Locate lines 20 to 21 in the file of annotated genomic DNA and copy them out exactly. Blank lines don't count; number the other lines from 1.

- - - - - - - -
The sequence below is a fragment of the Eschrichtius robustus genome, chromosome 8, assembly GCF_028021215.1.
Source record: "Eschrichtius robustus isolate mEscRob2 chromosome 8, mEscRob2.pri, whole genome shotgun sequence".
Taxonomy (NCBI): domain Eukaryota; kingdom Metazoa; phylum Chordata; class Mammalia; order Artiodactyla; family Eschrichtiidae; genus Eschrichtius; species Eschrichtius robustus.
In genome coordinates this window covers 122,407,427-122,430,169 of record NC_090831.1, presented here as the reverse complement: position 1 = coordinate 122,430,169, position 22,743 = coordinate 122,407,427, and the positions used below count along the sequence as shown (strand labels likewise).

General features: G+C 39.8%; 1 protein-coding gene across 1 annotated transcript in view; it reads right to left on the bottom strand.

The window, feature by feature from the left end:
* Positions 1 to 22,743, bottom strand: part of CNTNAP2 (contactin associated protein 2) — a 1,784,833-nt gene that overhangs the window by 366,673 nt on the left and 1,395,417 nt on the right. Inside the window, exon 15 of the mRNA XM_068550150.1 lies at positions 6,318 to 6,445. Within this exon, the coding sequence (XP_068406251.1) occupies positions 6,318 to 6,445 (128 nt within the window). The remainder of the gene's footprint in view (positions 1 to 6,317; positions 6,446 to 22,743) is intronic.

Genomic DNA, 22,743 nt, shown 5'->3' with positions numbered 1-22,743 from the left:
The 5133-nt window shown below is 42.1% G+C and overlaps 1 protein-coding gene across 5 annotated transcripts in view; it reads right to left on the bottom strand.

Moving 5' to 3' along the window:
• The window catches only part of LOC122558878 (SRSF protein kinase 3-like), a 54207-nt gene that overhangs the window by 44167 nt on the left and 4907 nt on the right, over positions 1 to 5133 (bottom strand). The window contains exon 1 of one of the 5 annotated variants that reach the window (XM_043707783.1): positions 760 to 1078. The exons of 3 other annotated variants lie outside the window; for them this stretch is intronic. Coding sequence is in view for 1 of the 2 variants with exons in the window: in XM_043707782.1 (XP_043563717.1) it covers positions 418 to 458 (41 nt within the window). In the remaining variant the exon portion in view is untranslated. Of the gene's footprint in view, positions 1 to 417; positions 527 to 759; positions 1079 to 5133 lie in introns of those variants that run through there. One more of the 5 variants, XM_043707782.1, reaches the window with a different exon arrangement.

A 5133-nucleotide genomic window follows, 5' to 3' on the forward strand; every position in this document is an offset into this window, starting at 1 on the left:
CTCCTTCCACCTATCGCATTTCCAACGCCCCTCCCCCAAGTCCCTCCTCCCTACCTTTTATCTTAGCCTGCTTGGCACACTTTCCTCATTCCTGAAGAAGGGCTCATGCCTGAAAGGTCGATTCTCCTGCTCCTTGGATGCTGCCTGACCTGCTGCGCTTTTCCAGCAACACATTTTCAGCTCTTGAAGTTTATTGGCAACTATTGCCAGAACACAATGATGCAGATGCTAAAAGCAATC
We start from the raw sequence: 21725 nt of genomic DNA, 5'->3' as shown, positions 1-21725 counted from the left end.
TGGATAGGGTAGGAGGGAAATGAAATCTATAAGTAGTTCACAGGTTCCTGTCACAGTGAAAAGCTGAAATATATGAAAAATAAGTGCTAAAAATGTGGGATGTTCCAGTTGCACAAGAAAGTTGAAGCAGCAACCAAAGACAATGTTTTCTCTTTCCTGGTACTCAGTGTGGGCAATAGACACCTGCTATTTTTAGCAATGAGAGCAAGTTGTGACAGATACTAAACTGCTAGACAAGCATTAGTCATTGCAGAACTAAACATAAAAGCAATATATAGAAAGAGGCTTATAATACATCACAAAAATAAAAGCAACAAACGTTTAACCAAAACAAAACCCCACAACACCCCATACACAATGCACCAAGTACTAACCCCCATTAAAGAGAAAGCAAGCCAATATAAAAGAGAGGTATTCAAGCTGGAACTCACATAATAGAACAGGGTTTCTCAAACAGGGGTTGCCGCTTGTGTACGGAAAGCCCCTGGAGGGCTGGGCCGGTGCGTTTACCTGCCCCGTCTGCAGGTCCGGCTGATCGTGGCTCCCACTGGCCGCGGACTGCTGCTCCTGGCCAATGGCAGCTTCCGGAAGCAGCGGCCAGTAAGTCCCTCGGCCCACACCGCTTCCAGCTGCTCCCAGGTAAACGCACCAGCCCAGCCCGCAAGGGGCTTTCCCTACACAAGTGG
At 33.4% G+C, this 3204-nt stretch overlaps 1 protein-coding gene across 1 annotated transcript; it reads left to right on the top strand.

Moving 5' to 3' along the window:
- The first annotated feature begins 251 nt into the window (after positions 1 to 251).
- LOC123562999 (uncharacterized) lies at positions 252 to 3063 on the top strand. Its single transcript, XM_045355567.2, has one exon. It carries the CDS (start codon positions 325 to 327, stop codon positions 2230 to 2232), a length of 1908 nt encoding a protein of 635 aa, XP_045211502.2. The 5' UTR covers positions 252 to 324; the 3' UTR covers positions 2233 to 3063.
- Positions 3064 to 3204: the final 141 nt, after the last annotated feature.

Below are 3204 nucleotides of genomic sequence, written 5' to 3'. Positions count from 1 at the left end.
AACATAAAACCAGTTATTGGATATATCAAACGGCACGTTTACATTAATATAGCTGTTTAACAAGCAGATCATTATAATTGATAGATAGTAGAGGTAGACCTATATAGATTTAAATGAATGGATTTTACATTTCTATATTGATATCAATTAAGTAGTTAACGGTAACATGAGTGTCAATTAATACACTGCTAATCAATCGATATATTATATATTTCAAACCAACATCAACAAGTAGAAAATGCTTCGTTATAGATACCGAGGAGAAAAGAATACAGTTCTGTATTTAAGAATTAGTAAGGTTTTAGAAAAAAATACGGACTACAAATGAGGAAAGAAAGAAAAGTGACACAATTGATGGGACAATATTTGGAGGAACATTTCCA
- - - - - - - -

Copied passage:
- Positions 3064 to 3204: the final 141 nt, after the last annotated feature.

Below are 3204 nucleotides of genomic sequence, written 5' to 3'. Positions count from 1 at the left end.